I asked my mom to call her bank and verify the debt on our end. Lo and behold, my mom wrote the check on an old check book. The account had been switched to a new investment company in January of 06, making the checks she used invalid. (Why my mom was writing a check on an invalid account 5 months after the account had been switched is beyond me… it’s upsetting how she just… doesn’t notice these things.) So it seems the debt is indeed legit.
However, the university seems to have lost me in the shuffle or something… somehow my account was not sent to collections, as it should have been, according to their website and their “collection process.” Of course I don’t WANT it sent to collections! But I’m just beside myself that they supposedly couldn’t find me and that the procedures weren’t followed.
I have checked my credit report and this debt is not on there.
So here are my questions:
1. Many people have suggested I request, in writing (via certified mail), that the university validate the debt on their end. Is this even necessary now? I’ve read online that requests for validations should happen within 30 days after being notified of the debt. I was never notified in writing, just a phone call, and that was nearly a year ago. I’ve also basically validated the debt on my end. Do I still ask for validation? Do I call Beth to let her know that I’m communicating in writing from now on? Do I not make any more payments until this is done? Do I have to use certified mail?
2. Because I do believe I owe the debt. Is there any negotiating room? Many people have suggested that I ask for proof of their attempts to contact me. Do I ask for proof of the attorney general trying to reach me? Do I have her verify which addresses/phone numbers she has tried to reach me at?
3. I can not pay this balance in full in August, as I had originally stated to Beth. How do I work with her now? Do I only communicate in writing? email? Phone calls are much easier, but obviously not leaving much proof of anything. The last time I made a payment I did it over the phone, $50, gave her my debit card number… I’ve of course checked my bank statements, they’ve only charged me for that one $50 payment.
4. Should I try to pay what I can now and then set up a payment arrangement, if she’ll allow me, where I make monthly payments? What if she says no and wants to send it to collections? Is there anything I can do to prevent this from happening? My credit sucks anyways… some people are telling me to just let her send it to collections… I feel this is irresponsible
5. Do I have anything going for me here that can help me settle this debt in a fair manner? I’m nervous to contact Beth because I keep being told only to contact in writing… but shouldn’t I at least contact her by phone to let her know I’m only going to contact in writing? Is this contact in writing thing stupid?
I’m so confused. I worry about it everyday. I’m reaching out to anyone and everyone for advice.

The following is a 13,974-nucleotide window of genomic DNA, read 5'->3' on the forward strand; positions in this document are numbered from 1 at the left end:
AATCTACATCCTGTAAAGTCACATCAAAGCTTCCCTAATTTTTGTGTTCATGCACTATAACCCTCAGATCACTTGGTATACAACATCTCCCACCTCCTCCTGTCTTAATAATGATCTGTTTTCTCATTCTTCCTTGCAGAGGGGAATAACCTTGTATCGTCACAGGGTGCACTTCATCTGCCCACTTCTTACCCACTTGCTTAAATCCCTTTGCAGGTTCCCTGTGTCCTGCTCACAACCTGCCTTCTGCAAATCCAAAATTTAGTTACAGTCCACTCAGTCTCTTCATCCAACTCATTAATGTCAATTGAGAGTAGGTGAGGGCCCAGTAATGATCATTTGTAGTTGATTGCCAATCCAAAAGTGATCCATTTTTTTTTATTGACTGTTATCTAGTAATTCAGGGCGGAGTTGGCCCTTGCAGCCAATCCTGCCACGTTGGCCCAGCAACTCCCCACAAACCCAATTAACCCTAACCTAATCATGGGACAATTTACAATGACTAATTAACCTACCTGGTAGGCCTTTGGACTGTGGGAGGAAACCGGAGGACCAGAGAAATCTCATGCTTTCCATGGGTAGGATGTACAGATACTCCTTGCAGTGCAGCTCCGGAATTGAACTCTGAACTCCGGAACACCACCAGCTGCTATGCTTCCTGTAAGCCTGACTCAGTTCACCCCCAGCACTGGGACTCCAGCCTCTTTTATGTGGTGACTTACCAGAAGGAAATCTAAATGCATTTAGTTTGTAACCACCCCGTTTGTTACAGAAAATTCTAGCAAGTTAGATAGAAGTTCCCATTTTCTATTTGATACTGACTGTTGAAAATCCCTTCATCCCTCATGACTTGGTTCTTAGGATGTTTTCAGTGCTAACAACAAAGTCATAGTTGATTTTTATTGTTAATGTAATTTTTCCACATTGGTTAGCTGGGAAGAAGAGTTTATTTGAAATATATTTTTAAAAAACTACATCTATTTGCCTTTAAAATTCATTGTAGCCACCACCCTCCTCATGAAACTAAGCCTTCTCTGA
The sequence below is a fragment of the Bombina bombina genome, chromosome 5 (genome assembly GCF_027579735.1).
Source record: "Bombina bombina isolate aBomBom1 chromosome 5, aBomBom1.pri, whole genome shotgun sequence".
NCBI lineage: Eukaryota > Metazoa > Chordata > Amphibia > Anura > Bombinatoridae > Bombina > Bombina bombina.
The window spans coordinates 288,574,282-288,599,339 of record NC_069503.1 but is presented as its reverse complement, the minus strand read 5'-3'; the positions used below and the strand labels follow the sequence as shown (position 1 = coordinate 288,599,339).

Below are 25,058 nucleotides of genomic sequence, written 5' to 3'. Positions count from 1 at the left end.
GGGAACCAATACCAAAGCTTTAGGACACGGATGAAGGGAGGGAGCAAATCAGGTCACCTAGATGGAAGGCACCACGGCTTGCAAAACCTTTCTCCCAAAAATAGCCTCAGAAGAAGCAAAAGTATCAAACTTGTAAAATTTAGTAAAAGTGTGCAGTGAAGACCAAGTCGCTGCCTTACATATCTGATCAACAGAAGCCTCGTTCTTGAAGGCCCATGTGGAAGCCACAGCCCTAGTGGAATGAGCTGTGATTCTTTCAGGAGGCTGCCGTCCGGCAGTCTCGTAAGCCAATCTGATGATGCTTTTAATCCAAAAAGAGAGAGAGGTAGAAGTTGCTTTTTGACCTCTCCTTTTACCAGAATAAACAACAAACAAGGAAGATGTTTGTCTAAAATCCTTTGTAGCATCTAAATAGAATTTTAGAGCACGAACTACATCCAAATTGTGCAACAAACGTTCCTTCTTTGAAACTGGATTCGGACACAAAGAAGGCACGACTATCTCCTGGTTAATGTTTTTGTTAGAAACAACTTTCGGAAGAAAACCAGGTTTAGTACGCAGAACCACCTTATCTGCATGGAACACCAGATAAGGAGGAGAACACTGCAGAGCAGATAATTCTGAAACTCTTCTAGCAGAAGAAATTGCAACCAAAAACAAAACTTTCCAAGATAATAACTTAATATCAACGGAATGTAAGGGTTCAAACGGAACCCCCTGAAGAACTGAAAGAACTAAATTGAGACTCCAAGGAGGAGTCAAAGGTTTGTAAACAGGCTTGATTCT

I have a son, he’s six. I’m a single mom. I am going to be a teacher. I do not want to make more mistakes financially than I already have. I’m sorry I’m basically stupid when it comes to finances. I just want to handle this in the best way and not screw myself over by making some large payment and then not having money to live off of. I am still in college. I have one more year until I graduate. I am confident I will get a teaching job soon after I graduate for I am highly qualified and becoming a great teacher. I just am lost in this situation. I realize that many people have much larger financial problems, but for me, someone with little to no income (I do odd jobs), this is weighing on me heavily.
Thank you for taking the time to read all of this.
Scoot (my nickname)”
Thank you so much for providing so much detail.
Overall I think you have a good handle on the matter. But I do have a few questions I’d like for you to answer for me.
I am assuming that at the time you attended or signed up for classes and did not pay via a student loan or prepay for the class. I know that looks obvious but I just want to make certain. You signed up for school and owed the school for the tuition with some understanding on how that tuition was to be paid. Is all of that correct?
If that above is correct then it would appear you would be personally liable for the debt. But since the statute of limitations would appear to be three to five years on this if you are still living in North Carolina then it might make better sense for you to meet with a local consumer attorney and discuss if this debt is even still legally collectible. What state are you living in?
I’m not stating with certainty that it is not collectible, but there is some doubt that it might be.
The process the collector appears to have informed you about for collection is the Setoff Debt Collection Act, Chapter 105A of the General Statutes. – Source
But under that statute there appears to be an appeal process. We just are not up to that point just yet.
Please post your responses and follow-up messages to me on this in the comments section below.